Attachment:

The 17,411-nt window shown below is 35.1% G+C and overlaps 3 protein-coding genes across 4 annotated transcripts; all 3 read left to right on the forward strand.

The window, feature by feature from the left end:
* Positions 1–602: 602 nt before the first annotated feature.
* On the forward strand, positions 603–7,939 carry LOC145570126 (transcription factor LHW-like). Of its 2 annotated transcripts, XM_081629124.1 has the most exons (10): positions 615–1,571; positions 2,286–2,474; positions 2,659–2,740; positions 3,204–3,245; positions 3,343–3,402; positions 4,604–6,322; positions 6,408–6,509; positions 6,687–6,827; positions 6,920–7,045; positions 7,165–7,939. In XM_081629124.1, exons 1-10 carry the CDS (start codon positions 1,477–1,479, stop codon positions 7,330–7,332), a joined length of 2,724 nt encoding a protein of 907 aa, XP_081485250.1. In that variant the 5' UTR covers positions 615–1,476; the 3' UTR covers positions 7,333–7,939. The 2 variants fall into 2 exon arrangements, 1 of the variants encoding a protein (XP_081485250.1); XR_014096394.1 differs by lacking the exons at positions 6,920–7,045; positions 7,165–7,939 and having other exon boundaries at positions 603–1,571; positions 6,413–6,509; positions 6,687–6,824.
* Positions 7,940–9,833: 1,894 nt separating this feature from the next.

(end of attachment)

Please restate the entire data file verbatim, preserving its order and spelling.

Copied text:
The 17,411-nt window shown below is 35.1% G+C and overlaps 3 protein-coding genes across 4 annotated transcripts; all 3 read left to right on the forward strand.

The window, feature by feature from the left end:
* Positions 1–602: 602 nt before the first annotated feature.
* On the forward strand, positions 603–7,939 carry LOC145570126 (transcription factor LHW-like). Of its 2 annotated transcripts, XM_081629124.1 has the most exons (10): positions 615–1,571; positions 2,286–2,474; positions 2,659–2,740; positions 3,204–3,245; positions 3,343–3,402; positions 4,604–6,322; positions 6,408–6,509; positions 6,687–6,827; positions 6,920–7,045; positions 7,165–7,939. In XM_081629124.1, exons 1-10 carry the CDS (start codon positions 1,477–1,479, stop codon positions 7,330–7,332), a joined length of 2,724 nt encoding a protein of 907 aa, XP_081485250.1. In that variant the 5' UTR covers positions 615–1,476; the 3' UTR covers positions 7,333–7,939. The 2 variants fall into 2 exon arrangements, 1 of the variants encoding a protein (XP_081485250.1); XR_014096394.1 differs by lacking the exons at positions 6,920–7,045; positions 7,165–7,939 and having other exon boundaries at positions 603–1,571; positions 6,413–6,509; positions 6,687–6,824.
* Positions 7,940–9,833: 1,894 nt separating this feature from the next.